Alas things go downhill from there. The basic gist of the story centres on Bryce Dallas Howard’s Claire (foregoing the high heels this time which is captioned in a winking camera shot to silence the haters) as she attempts to save the islands now rampant population from an imminently exploding volcano. Quite why we’ve never been told before that Jurassic Park/World has this ticking time bomb of nature goes frustratingly unmentioned. Only to find the Government, by way of Jeff Goldblum’s staggeringly brief return as Dr Ian Malcolm, will not help. In steps Rafe Spall’s not at all suspicious man in a suit to offer resources and men by way of a sadly underutilised James Cromwell as Benjamin Lockwood. One of many unfortunately shoe-horned in nods to the first film. Lockwood being a previously unmentioned partner of Richard Attenborough’s charming Dr Hammond in the original. However before she can return Claire must retain the assistance of Chris Pratt’s Owen Grady in order to find the island’s most prized asset, velociraptor Blue. There appears to have been an uncomfortable break up between them in the interim since Jurassic World, and yet in a sign of just how ill thought out the script is he agrees to go back with barely a whiff of struggle whatsoever.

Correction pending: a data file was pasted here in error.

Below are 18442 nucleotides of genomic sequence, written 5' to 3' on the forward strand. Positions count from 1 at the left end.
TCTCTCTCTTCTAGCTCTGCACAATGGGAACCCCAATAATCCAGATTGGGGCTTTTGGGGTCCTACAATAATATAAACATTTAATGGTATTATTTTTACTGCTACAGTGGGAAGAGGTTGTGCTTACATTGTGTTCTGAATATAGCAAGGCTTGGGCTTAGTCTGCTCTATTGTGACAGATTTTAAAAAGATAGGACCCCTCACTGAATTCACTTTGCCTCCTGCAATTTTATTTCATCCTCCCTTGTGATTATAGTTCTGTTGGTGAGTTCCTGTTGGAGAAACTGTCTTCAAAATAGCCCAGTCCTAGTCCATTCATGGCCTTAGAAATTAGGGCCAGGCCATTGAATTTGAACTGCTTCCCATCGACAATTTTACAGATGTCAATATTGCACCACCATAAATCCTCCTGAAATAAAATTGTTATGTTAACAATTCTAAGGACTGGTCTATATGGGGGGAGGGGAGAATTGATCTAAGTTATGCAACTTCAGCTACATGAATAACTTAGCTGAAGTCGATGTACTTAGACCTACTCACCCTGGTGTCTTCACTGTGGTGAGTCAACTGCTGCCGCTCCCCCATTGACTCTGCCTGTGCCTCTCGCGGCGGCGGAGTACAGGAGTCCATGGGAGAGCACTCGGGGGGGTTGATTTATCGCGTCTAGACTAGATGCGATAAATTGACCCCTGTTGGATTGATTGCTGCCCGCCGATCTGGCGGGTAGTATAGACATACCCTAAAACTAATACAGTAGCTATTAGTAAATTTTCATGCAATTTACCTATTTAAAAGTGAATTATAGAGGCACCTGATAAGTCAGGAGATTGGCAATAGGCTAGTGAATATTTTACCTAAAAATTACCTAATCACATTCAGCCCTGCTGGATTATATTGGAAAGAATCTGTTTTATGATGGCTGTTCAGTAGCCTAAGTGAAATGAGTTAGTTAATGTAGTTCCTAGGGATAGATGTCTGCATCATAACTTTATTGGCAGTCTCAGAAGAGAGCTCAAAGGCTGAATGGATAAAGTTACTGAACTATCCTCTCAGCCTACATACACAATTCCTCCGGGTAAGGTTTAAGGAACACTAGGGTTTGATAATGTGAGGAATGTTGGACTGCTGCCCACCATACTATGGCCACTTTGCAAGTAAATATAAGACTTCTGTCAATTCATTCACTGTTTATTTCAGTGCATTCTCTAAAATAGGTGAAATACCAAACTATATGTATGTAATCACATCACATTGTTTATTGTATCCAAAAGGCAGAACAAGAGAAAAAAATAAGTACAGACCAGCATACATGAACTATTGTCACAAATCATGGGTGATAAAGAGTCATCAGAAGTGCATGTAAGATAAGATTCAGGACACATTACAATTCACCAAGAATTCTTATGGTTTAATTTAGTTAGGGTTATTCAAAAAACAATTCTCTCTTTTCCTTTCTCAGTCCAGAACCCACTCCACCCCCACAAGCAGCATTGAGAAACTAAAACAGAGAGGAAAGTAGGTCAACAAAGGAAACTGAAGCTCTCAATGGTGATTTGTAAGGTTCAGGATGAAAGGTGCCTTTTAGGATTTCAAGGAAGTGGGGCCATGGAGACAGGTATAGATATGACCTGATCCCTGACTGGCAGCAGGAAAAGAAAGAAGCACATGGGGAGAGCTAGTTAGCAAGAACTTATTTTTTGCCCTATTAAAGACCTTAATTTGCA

If all this sounds a little familiar then you’re right. Fallen Kingdom shares a lot of genetics with The Lost World, Spielberg’s unfairly chastised sequel. Opening with a monstrous attack on the Dinosaur island, before a shadowy part of the Park’s all seeing company owners seeks to send back a player from the preceding film alongside a bunch of vicious hunters with their own agendas. Claire and Owen sharing their journey back with a group of no-nonsense and utterly generic grunts spearheaded by Ted Levine’s interminably thin written heavy. It is a worrying sign that returning screenwriters Colin Trevorrow and Derek Connolly have little in the way of original thoughts in their heads. Although at least they have a mighty fine centrepiece for their story in the erupting volcano. This adds a nice layer of tension to the middle act as the group desperately try to round up as many dinos as possible including the elusive Blue. Fallen Kingdom nicely developing the bond between him and Owen, warmly conveyed in multiple flashbacks to Blue’s training. Bayona sketching a similar human/creature connection as in his triumphant A Monster Calls, only with less dialogue and heart crushing. Sadly it is the only aspect of Owen that we feel anything towards. Pratt tries his best to imbue Owen with that cheeky charisma and touching heart we have come to expect from him, but as a whole his character is written with such leaden weight that we literally know nothing of his internal motivations. Yes he has a heart of gold and is adept at a winking one liner but he simply moves from scene to scene doing whatever the film tells him to do. If he needs to be heroic he is heroic, if he needs to be funny, he is funny, and so on. It is not so much a character as a blank canvas and a dull one at that.